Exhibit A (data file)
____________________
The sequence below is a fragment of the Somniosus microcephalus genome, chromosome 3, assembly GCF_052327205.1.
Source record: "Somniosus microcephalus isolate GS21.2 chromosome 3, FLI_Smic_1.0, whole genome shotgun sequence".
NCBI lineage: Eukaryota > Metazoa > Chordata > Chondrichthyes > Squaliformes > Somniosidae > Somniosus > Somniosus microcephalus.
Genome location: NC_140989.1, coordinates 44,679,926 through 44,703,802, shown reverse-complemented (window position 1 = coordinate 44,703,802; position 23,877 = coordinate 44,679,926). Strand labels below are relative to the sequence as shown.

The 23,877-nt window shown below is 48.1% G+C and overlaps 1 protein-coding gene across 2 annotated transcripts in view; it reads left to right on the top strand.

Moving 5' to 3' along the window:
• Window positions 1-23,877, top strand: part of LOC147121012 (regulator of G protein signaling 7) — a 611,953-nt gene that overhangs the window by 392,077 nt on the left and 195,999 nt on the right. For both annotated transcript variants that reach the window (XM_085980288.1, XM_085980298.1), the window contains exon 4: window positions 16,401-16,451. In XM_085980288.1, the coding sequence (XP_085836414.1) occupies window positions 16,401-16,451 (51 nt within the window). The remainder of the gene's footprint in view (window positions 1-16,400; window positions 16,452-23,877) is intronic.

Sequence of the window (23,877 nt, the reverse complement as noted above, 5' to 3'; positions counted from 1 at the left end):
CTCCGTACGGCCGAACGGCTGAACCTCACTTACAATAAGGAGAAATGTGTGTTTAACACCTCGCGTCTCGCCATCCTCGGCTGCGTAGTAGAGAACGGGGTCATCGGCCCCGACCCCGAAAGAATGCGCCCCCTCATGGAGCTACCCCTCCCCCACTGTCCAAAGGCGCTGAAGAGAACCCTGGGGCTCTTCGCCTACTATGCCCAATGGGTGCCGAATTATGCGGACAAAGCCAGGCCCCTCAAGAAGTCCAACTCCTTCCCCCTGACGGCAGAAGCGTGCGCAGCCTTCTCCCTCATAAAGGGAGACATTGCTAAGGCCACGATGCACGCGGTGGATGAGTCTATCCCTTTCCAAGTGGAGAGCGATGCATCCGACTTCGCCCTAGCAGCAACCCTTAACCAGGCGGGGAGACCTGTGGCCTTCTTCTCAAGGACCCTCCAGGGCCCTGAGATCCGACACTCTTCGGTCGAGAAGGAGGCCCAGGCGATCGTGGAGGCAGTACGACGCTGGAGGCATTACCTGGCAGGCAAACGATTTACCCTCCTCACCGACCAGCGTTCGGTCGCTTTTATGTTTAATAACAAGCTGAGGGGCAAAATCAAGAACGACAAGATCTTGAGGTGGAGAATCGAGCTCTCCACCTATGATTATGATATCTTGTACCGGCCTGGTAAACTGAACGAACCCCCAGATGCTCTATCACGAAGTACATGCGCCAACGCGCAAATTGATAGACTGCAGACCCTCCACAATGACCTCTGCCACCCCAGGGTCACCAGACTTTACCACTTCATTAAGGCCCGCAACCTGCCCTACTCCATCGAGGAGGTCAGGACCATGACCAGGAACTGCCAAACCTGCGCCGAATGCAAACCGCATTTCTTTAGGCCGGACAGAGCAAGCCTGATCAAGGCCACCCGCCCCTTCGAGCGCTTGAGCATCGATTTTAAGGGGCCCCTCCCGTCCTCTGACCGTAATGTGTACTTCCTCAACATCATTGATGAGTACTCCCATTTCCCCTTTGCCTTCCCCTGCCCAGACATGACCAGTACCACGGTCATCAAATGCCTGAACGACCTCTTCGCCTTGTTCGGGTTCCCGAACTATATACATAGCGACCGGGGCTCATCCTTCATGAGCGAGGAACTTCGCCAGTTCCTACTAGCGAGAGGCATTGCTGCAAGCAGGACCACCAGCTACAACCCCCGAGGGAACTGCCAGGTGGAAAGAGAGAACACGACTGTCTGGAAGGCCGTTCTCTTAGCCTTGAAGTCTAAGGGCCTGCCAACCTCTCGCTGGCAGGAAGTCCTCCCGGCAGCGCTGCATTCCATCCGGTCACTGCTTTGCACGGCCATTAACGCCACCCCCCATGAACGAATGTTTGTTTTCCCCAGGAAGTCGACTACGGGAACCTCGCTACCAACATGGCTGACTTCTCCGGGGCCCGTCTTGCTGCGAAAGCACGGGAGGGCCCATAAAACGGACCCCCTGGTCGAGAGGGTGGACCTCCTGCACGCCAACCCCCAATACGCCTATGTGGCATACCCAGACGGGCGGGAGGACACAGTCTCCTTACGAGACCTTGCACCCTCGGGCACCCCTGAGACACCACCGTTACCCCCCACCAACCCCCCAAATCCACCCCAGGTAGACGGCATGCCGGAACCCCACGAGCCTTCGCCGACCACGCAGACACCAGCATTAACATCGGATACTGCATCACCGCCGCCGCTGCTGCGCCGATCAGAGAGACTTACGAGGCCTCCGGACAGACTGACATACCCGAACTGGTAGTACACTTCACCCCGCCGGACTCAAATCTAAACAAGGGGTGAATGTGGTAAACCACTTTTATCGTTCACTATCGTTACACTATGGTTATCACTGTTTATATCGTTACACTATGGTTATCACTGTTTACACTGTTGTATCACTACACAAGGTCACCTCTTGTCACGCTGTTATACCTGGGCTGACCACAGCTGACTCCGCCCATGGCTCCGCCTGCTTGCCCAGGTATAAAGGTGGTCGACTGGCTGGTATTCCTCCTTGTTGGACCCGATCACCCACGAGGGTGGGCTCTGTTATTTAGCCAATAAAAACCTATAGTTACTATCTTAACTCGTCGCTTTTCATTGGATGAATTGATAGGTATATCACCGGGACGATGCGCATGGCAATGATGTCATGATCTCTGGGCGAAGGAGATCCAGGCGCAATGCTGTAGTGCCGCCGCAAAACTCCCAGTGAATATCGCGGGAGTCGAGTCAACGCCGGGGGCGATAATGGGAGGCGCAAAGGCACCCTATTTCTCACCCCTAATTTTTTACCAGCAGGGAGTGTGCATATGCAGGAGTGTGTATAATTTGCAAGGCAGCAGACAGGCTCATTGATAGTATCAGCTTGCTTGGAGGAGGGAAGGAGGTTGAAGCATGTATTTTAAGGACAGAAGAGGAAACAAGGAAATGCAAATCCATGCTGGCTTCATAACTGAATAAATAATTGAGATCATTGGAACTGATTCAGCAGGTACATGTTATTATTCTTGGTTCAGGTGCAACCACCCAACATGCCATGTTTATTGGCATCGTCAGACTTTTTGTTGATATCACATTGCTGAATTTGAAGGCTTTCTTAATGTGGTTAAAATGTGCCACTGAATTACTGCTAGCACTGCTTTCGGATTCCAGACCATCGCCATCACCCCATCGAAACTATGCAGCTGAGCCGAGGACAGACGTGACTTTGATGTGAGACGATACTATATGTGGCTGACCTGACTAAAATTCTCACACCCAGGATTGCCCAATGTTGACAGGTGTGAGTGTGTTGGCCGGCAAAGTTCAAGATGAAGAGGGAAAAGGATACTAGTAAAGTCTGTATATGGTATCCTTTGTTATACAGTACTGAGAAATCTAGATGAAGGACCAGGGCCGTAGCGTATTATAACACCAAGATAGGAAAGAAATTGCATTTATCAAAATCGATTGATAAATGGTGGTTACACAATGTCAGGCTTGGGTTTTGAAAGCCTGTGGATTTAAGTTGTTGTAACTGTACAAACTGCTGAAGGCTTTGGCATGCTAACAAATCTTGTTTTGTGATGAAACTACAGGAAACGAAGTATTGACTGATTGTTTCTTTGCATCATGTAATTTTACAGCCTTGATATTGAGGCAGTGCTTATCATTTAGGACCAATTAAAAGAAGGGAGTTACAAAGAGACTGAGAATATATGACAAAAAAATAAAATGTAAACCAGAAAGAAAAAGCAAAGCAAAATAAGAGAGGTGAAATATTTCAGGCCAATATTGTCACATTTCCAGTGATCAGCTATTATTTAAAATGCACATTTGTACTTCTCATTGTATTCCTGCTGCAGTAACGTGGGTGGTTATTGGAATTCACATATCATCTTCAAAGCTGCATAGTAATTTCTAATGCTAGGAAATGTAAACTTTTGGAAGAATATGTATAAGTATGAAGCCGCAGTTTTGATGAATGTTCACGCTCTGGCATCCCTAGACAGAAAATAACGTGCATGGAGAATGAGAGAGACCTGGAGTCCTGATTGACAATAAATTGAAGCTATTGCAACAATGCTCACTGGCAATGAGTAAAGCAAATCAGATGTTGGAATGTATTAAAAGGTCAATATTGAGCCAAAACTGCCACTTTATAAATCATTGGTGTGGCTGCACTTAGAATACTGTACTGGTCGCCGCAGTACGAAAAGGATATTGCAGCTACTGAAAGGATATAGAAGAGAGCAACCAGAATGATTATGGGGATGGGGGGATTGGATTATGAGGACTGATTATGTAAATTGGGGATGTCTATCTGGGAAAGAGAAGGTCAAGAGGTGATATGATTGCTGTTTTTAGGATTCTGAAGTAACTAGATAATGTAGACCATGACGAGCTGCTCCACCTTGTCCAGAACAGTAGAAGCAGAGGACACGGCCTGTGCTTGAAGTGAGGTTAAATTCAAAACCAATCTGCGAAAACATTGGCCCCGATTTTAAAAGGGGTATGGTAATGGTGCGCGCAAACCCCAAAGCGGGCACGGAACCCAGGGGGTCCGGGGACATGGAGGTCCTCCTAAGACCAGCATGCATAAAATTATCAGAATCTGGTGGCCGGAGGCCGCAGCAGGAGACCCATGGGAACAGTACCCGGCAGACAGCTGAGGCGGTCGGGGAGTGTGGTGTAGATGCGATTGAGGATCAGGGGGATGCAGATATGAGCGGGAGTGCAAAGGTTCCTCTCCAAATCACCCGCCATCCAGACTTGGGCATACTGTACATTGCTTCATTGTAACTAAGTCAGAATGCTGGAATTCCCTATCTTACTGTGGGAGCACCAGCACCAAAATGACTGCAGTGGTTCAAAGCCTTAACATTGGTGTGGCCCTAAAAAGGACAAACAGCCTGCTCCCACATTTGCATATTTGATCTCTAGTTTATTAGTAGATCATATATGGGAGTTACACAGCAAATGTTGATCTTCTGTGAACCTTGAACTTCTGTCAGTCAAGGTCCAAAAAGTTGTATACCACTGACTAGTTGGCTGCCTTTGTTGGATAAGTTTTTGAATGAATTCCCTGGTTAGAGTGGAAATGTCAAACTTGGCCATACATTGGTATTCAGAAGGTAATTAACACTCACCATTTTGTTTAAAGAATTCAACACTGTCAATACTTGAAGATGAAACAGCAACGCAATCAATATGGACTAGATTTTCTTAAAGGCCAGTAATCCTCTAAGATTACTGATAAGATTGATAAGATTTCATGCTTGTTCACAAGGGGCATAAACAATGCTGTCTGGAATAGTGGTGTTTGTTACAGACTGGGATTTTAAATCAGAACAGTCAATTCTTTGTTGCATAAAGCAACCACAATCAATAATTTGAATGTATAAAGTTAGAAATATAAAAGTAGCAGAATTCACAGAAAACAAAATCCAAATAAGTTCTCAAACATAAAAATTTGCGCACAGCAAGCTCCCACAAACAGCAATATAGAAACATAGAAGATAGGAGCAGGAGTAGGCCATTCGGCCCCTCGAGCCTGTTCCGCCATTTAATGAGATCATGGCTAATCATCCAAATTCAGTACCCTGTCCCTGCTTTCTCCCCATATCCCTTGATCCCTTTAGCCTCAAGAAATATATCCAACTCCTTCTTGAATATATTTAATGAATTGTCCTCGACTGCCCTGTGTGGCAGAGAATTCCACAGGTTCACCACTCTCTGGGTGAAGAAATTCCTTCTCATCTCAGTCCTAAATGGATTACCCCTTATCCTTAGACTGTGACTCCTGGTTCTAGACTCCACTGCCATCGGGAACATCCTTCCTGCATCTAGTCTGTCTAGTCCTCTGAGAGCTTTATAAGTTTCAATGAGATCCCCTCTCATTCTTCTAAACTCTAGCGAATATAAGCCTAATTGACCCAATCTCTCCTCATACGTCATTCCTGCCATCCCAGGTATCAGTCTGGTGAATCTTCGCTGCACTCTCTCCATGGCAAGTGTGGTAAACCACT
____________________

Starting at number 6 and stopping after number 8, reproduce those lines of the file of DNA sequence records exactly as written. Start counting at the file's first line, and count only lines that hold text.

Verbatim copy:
Moving 5' to 3' along the window:
• Window positions 1-23,877, top strand: part of LOC147121012 (regulator of G protein signaling 7) — a 611,953-nt gene that overhangs the window by 392,077 nt on the left and 195,999 nt on the right. For both annotated transcript variants that reach the window (XM_085980288.1, XM_085980298.1), the window contains exon 4: window positions 16,401-16,451. In XM_085980288.1, the coding sequence (XP_085836414.1) occupies window positions 16,401-16,451 (51 nt within the window). The remainder of the gene's footprint in view (window positions 1-16,400; window positions 16,452-23,877) is intronic.

Sequence of the window (23,877 nt, the reverse complement as noted above, 5' to 3'; positions counted from 1 at the left end):